After telling his friends that, having reached London in the middle of spring, “when the west wind was blowing softly,” he had paid a visit to Greenwich, where he had seen the King and Queen in their gilded barge, and many ladies and gentlemen on horseback, all looking as charming and gay as if they were in la belle France, he writes as follows:
“I was fortunate enough to find amidst the crowd several commercial men, for whom I had letters of recommendation. These gentlemen did the honours of the day to me with the eagerness and cordiality of men who, in the full satisfaction of their own joy, are anxious to communicate the same feelings to others. They sent for a horse for me, offered me refreshments, and took care to place me in a position where I could best see the humours of the holiday crowd, and the view of the river, with London in the distance. I could have fancied myself transported to the Olympian games, had not the crowd of vessels, the beauty of the Thames, and the immensity of the city of London, made me blush to think of comparing ancient Greece to England, as I saw it before my eyes.
“A state messenger, fresh from Denmark, made my acquaintance during the festivities. He was overwhelmed with astonishment and delight. He departed in the belief that the English nation was the gayest in the world; that its women were all beautiful, all full of vivacity; that the sky of England was always pure and serene; that pleasure was the only thought of the country, and that every day was like the day he saw. He actually departed without being undeceived.
“Well! the next day I presented myself in the city, in order to find some of the gentlemen who had done me the honours with so much cordiality at my fancied Olympian games. In a dirty café, ill-furnished, ill-lighted, and ill-served, I found several of the very men who, the previous day, had evinced so much affability and jovial humour. Not one of them seemed to recognise me. I ventured on conversation with some among them; but I got no answer, or, at the best, only a ‘yes’ or a ‘no.’ I imagined I must have somehow offended them the day before; and I did my best to try to recollect whether I had given the preference to Lyons silk over their own, or declared that French cookery was superior to English, or expressed an opinion that Paris was a more agreeable city than London, and that people enjoyed themselves more at the Court of Versailles than at the Court of St. James, or committed any other similar enormity. But having fully acquitted myself of any crime of the kind, I took the liberty of asking one of them, with a vivacity which seemed to astonish him mightily, why they were all so sad. My man simply replied, with a sulky air, that it was an East Wind. One of their friends came in at the moment, and told them, with an air of cool indifference, that Molly had cut her throat that morning, and that her sweetheart had found her dead in her room with a bloody razor by her side. Poor Molly appears to have been a beautiful girl, who was on the point of being married to the man of her choice. All the gentlemen, who seemed to have known her well, received the news without emotion. For my own part, horrified as I was at so strange a catastrophe, and at the indifference displayed, I could not refrain from inquiring what could possibly have induced a poor girl, to all appearance so happy in her lot, to take away her own life thus cruelly. The only answer I got was, that it was an East Wind. At first I could not, for the life of me, comprehend what the east wind could have to do with the gloomy air of all these men, or the poor girl’s suicide. I hastened away from so unpropitious a spot, and walked off to the Court end of the town, full of that pleasant French prejudice, that a Court must be the seat of gaiety and pleasure. But here again everything looked melancholy and morose. The very court ladies themselves were cold, stiff, and uncharitable in their discourse. For the most part, they only talked in sad strain of the East Wind. I thought of my Danish friend of the previous day, and was inclined to laugh at the erroneous idea of England he had carried off with him. But, to my astonishment, I could not laugh. I was a victim to the influence of the East Wind. One of the celebrated physicians of the Court, to whom I expressed my surprise, told me that what I had seen was nothing to what I should see in the months of November and March,—that people then hanged themselves by dozens, and melancholy pervaded the nation.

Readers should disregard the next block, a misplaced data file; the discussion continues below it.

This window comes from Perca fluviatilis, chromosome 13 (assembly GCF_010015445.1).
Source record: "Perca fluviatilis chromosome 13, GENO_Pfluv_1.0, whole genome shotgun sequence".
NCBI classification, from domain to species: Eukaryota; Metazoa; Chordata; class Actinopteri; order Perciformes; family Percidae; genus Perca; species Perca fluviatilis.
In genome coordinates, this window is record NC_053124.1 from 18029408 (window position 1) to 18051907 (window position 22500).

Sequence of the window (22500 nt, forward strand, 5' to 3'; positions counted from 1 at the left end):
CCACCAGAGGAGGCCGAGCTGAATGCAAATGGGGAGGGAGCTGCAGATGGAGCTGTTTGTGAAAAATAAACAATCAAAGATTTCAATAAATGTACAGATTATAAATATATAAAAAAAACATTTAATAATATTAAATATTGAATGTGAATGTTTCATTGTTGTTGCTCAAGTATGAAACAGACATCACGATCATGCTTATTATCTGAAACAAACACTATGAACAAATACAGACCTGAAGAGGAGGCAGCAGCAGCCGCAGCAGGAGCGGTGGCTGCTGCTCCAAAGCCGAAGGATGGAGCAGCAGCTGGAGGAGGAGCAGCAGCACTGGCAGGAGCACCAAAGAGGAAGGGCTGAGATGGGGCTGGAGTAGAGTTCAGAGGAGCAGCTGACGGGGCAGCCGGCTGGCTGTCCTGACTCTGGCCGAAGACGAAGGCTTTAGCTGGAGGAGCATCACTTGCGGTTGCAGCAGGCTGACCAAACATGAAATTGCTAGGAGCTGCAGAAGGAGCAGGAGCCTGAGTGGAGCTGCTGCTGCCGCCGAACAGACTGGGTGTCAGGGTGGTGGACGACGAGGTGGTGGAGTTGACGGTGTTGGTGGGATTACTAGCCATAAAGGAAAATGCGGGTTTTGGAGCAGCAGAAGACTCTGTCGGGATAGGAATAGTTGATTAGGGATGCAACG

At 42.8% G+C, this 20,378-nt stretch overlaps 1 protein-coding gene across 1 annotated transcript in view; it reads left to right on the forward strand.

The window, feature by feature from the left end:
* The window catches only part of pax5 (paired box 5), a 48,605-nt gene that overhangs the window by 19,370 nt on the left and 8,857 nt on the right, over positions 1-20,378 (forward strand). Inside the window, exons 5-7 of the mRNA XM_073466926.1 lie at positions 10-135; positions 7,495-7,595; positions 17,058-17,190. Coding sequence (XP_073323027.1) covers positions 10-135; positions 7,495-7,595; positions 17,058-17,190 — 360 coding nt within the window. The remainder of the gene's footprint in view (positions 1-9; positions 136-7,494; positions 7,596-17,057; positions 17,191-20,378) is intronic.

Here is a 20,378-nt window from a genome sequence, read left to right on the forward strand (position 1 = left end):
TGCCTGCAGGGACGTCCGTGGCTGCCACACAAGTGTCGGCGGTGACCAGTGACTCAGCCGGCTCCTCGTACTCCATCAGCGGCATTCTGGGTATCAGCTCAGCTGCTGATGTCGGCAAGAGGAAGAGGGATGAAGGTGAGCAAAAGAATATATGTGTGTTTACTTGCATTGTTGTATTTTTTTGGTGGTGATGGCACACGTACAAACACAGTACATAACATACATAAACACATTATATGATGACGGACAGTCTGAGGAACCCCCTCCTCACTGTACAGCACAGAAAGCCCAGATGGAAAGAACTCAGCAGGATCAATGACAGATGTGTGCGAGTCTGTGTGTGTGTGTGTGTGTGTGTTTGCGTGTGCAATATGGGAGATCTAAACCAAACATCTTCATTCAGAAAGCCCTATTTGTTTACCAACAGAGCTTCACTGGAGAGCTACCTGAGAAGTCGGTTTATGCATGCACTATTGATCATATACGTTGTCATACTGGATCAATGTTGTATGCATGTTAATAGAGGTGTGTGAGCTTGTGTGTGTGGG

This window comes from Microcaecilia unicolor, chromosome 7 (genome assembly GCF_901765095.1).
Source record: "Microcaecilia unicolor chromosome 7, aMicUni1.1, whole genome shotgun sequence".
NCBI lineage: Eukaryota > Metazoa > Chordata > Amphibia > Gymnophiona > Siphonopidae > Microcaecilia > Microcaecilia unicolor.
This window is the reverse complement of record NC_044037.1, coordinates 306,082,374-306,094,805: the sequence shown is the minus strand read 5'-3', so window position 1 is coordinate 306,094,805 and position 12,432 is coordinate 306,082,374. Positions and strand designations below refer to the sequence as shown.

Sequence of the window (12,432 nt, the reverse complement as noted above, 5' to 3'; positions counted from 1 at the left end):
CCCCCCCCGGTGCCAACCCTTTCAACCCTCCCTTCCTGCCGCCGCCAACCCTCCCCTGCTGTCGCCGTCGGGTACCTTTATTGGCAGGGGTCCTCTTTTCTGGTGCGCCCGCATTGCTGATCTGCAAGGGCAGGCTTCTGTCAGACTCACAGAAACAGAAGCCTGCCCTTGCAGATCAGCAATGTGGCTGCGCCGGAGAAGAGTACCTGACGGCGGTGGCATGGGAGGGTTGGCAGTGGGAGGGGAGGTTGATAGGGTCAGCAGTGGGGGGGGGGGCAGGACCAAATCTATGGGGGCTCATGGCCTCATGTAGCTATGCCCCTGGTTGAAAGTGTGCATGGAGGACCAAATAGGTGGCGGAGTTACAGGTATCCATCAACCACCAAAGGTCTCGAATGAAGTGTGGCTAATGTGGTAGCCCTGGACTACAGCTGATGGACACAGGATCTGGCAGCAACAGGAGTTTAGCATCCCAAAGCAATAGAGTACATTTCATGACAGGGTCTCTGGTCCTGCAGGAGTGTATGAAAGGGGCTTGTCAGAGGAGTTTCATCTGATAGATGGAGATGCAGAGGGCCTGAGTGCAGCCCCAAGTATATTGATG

“‘Those are the seasons of the year,’ said he, ‘when the East Wind is constantly blowing. That wind is the evil genius of our island. The very beasts suffer from it, and hang their heads in despair. Those who are sufficiently robust to preserve their health during the prevalence of this accursed wind, at least lose their temper. Everybody wears a sullen face; and the minds of men are predisposed to the most desperate resolutions. It is an absolute fact, that it was during an east wind that Charles I. was decapitated, and James II. dethroned.’ ‘If you have any favour to ask at Court,’ he added, in my ear, ‘never try your luck, except when the wind is in the west or in the south.’”
This said quizzing Voltaire of our old enemy. But he was true even in caricature. The enemy was at his deadly work in the time of Voltaire: he was so long centuries before: he is so still. What are our best means of combating our adversary? A recognition of his power,—a steady consciousness that it is he, and he alone, who is in reality the cause of our melancholy, our irritability, our mental and physical depression, during his malignant reign, and not any of the other causes he persuades us to imagine—but, above all, patience!
J. Palgrave Simpson.